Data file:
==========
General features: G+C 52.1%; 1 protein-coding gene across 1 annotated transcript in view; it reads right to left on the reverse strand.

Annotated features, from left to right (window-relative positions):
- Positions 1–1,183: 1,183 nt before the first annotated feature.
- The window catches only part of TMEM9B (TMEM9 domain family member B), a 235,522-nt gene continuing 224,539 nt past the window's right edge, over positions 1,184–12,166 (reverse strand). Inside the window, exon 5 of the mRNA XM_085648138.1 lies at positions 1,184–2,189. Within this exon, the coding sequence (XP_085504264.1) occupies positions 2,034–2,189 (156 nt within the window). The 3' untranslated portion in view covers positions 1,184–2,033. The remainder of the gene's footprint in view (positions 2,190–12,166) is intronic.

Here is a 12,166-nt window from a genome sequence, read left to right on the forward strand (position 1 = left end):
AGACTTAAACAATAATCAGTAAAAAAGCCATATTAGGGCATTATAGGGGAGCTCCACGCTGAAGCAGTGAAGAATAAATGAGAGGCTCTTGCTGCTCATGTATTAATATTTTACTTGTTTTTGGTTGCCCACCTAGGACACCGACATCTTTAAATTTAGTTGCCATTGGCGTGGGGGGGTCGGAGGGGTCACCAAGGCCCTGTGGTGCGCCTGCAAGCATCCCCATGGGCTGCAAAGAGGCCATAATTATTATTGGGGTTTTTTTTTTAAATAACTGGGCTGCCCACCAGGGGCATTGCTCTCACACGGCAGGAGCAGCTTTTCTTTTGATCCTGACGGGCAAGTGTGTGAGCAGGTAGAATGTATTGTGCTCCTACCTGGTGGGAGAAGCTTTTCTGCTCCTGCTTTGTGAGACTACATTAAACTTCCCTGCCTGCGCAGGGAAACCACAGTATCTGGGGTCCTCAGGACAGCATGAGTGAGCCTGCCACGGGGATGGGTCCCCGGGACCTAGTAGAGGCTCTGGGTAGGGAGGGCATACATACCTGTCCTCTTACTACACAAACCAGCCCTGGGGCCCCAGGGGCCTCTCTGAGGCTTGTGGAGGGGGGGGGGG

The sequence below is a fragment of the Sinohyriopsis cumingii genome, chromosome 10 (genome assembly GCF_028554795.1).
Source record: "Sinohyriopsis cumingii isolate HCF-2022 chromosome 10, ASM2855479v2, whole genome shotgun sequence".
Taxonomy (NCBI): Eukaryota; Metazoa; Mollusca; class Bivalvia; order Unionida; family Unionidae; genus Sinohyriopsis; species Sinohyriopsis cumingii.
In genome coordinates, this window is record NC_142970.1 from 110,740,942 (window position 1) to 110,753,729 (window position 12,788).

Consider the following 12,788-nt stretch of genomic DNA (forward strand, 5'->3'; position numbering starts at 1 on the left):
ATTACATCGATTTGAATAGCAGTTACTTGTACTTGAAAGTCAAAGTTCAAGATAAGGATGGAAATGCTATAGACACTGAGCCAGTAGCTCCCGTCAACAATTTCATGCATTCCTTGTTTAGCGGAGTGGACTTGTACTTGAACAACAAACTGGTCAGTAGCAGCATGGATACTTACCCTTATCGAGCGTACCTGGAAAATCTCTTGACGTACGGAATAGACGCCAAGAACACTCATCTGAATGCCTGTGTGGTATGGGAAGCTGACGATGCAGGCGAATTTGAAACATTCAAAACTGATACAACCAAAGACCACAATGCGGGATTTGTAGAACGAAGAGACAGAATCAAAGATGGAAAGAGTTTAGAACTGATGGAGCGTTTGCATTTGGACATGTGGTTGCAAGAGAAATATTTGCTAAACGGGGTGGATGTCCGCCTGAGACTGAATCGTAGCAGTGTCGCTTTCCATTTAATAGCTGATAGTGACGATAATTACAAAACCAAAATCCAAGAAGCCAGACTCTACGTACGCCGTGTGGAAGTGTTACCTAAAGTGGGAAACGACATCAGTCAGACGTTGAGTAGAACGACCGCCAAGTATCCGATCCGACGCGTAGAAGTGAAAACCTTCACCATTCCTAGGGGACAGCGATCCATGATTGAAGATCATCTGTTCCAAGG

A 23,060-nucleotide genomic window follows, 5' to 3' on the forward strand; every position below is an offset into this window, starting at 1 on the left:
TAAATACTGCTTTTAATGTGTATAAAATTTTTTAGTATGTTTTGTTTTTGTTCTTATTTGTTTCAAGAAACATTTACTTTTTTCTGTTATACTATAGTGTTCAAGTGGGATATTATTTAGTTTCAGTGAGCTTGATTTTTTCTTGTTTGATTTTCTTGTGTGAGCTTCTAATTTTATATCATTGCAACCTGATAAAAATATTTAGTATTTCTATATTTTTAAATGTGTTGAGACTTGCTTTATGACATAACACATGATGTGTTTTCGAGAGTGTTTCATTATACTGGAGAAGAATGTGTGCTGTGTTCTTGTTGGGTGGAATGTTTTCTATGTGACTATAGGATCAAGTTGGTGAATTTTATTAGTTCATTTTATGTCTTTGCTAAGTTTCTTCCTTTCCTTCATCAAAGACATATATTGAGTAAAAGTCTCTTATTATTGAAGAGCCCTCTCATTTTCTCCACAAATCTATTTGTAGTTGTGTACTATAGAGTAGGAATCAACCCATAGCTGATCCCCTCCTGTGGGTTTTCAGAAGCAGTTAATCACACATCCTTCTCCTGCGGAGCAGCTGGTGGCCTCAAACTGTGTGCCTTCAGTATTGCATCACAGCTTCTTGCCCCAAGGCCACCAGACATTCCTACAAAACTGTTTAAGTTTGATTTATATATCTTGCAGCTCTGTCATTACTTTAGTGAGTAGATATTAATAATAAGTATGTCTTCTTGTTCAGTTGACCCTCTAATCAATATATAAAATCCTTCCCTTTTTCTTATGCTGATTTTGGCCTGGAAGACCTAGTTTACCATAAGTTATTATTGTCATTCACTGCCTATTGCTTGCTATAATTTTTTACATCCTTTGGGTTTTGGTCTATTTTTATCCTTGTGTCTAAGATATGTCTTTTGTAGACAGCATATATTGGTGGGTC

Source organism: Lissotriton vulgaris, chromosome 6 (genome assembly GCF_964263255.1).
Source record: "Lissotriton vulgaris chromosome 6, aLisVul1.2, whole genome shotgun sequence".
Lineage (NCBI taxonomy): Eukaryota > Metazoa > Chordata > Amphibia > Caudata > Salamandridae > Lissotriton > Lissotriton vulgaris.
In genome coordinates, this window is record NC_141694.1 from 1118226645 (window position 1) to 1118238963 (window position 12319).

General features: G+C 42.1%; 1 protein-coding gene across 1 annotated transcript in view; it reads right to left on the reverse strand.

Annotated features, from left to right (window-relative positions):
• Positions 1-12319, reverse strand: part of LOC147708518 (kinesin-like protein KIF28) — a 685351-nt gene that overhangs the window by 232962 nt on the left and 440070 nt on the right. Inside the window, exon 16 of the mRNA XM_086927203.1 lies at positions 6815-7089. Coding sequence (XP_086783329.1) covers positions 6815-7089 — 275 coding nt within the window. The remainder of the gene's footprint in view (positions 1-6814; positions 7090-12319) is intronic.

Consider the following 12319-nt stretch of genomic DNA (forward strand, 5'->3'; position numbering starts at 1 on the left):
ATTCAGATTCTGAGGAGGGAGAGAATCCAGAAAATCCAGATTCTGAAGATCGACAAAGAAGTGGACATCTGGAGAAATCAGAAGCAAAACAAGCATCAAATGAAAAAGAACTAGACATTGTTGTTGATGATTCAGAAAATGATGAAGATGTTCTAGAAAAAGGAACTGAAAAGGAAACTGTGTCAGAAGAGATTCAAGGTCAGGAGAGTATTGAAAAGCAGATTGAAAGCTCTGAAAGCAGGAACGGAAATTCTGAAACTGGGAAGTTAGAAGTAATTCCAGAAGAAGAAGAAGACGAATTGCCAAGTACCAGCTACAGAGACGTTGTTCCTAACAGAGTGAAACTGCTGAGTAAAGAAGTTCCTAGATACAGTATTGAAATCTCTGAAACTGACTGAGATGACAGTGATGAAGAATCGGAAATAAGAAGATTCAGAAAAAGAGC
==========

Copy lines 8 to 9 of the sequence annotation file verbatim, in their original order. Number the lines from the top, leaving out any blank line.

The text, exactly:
Source record: "Sinohyriopsis cumingii isolate HCF-2022 chromosome 10, ASM2855479v2, whole genome shotgun sequence".
Taxonomy (NCBI): Eukaryota; Metazoa; Mollusca; class Bivalvia; order Unionida; family Unionidae; genus Sinohyriopsis; species Sinohyriopsis cumingii.